LGBT+ History Month 2021

In 2020 and 2021, we’ve had the utmost sympathy for the young LGBTQIA+ people, locked down in spaces where their identities are not celebrated. We have lost our social LGBTQIA+ space, which frequently is the only safe space many young people have.

But the pandemic is far from the only challenge young queer people face this year, another arguably being that which stems from the Department for Education (DfE) guidance on the relationships, sex and health curriculum.

One part reads:

Schools should not under any circumstances work with external agencies that take or promote extreme positions or use materials produced by such agencies. Examples of extreme positions include, but are not limited to:

  • promoting non-democratic political systems rather than those based on democracy, whether for political or religious reasons or otherwise
  • teaching that requirements of English civil or criminal law may be disregarded whether for political or religious reasons or otherwise
  • engaging in or encouraging active or persistent harassment or intimidation of individuals in support of their cause
  • promoting divisive or victim narratives that are harmful to British society
  • selecting and presenting information to make unsubstantiated accusations against state institutions

This guidance enabled a group to write to schools and list crucial LGBTQIA+ organisations (including Stonewall, The Proud Trust, and Mermaids) as inappropriate for schools, which is extremely worrying and incorrect. (DfE has agreed to undertake a review of this guidance.)

Furthermore, last year we learnt that government funding for projects tackling bullying of LGBT students in England’s schools, would not be extended. Diversity Role Models‘ report – Pathways to LGBT+ Inclusion: Homophobia, biphobia and transphobia in schools today – also made it clear that there is still so much work to be done:

  • only 27% of secondary school students say their school would be safe for LGBT+ individuals to ‘come out’ as LGBT+
  • 42% of year five and six primary school students and 54% of secondary school students report Homophobic, biphobic and transphobic (HBT) language to be common at their school
  • only one fifth (20%) of secondary school students report learning about LGBT+ identities and HBT bullying at school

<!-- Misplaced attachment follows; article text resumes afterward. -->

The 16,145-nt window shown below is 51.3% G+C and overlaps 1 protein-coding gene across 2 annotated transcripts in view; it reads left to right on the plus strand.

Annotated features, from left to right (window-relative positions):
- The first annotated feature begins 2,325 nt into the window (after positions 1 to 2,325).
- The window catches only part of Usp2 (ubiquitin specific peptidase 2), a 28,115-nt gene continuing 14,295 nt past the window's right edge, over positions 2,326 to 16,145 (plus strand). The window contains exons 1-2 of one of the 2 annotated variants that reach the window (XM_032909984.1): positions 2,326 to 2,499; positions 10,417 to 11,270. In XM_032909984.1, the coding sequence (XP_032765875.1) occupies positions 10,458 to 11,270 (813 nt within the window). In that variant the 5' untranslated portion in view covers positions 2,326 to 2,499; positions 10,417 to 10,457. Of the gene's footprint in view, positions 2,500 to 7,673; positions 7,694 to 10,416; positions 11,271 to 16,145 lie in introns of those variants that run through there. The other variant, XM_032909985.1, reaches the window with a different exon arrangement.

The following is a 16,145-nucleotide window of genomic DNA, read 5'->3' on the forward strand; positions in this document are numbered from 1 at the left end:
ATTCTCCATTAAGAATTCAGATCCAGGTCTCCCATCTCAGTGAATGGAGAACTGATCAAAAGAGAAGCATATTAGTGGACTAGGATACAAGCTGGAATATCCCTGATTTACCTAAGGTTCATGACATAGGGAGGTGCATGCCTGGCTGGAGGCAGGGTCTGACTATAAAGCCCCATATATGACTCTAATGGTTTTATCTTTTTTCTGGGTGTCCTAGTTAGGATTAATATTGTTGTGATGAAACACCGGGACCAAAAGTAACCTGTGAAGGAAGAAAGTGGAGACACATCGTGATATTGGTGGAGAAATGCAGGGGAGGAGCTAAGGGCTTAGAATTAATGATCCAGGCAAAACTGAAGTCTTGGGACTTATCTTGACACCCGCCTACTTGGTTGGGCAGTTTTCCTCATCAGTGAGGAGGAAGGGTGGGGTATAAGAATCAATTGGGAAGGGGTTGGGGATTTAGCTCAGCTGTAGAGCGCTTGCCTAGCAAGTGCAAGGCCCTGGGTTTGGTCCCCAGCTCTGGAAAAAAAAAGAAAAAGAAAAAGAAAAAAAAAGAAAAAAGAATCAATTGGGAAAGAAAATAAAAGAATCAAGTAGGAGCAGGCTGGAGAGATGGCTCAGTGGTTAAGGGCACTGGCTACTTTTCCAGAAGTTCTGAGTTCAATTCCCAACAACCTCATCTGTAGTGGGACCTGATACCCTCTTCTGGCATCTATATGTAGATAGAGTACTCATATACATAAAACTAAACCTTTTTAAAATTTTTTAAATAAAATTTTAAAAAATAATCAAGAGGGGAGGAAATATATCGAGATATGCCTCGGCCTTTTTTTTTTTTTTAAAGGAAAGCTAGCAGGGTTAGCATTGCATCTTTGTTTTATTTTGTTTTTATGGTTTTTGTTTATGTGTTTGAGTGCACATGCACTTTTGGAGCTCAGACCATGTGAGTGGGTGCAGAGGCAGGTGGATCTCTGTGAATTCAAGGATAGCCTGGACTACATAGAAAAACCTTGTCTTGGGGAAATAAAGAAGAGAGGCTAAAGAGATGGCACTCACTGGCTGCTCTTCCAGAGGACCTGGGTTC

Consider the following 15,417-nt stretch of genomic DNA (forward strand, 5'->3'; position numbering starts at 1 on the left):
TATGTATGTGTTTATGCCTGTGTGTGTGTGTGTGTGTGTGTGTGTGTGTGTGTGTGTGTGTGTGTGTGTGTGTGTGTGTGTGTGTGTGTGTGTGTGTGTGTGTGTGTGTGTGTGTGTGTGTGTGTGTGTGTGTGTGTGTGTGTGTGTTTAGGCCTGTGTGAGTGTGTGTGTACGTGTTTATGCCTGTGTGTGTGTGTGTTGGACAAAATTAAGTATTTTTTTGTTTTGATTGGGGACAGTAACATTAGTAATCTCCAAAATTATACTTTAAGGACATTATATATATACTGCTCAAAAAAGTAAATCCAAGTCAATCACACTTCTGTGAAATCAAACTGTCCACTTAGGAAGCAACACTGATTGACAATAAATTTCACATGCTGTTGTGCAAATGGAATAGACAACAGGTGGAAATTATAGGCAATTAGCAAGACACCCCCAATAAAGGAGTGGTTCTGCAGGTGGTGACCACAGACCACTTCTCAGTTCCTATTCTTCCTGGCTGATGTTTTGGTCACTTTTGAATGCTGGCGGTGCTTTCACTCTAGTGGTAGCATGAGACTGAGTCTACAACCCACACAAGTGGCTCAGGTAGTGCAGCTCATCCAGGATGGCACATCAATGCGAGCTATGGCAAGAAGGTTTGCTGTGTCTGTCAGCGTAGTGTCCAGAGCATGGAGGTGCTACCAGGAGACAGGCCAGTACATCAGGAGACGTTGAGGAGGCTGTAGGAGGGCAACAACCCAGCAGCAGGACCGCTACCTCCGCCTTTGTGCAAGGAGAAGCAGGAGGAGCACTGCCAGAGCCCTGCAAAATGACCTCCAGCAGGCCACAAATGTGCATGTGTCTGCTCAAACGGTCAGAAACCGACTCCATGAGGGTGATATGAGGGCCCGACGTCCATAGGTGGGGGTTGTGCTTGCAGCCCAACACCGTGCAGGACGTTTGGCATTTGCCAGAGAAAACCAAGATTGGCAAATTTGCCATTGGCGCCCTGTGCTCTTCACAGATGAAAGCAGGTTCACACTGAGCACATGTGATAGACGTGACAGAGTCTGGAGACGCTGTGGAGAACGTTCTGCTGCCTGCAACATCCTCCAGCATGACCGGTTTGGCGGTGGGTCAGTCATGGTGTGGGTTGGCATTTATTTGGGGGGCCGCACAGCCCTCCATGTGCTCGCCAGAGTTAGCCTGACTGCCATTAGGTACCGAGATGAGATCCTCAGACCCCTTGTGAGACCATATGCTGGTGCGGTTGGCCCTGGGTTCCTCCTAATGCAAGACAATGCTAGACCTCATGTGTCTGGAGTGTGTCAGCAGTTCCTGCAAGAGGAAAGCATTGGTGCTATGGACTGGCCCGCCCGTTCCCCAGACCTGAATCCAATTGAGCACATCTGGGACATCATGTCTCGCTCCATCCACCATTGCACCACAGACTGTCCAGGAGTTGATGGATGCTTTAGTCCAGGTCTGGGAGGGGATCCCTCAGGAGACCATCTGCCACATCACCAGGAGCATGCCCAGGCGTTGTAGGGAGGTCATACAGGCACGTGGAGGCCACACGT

• Parents and carers were less engaged in LGBT+ and HBT issues at school – only one quarter (25%) think that staff would be able to support students who are LGBT+, parents and carers frequently underestimate the prevalence of HBT language and bullying at schools
  • 46% of secondary school students who identify as LGBT+ say that LGBT+ students would not feel safe to come out at school

The Crown Prosecution Service (CPS) has also recently withdrawn its schools LGBT Hate Crime Guidance, following the threat of a judicial review from Safe Schools Alliance, along with its anti-racist and anti-disablist toolkits, at a time when schools are clamouring for resources due to the rise of the Black Lives Matter movement. Furthermore, the Equality and Human Rights Commission (EHRC) have decided not to publish their schools trans guidance.

Elsewhere, we’ve also seen unconscious bias training scrapped, the government’s response to the Gender Recognition Act consultation has devastated LGBT+ groups, and a High Court ruling restricted children under 16 from accessing puberty blockers has put young trans people in great danger. Further, in December the minister for women and equalities, Liz Truss declared that “our fight for fairness” should not be restricted to race, religion, sexual orientation and disability. She said, “We need the equality debate to be led by facts not by fashion.” Victims of homophobia, racism, and religion-inspired bigotry were understandably angered to hear such vital causes described as “fashionable”.

We have a lot to think about in 2021. We fear that many of the rights we now take for granted could be clipped. So, we need to be aware and stand our ground, be visible and make our case, educate out prejudice and celebrate the diversity of our country. LGBT+ History Month gives us that chance. Embrace it. Use the digital world to put on events that make LGBTQIA+ people in all their diversity visible, proud, and safe – and keep an eye on for all that’s going on.

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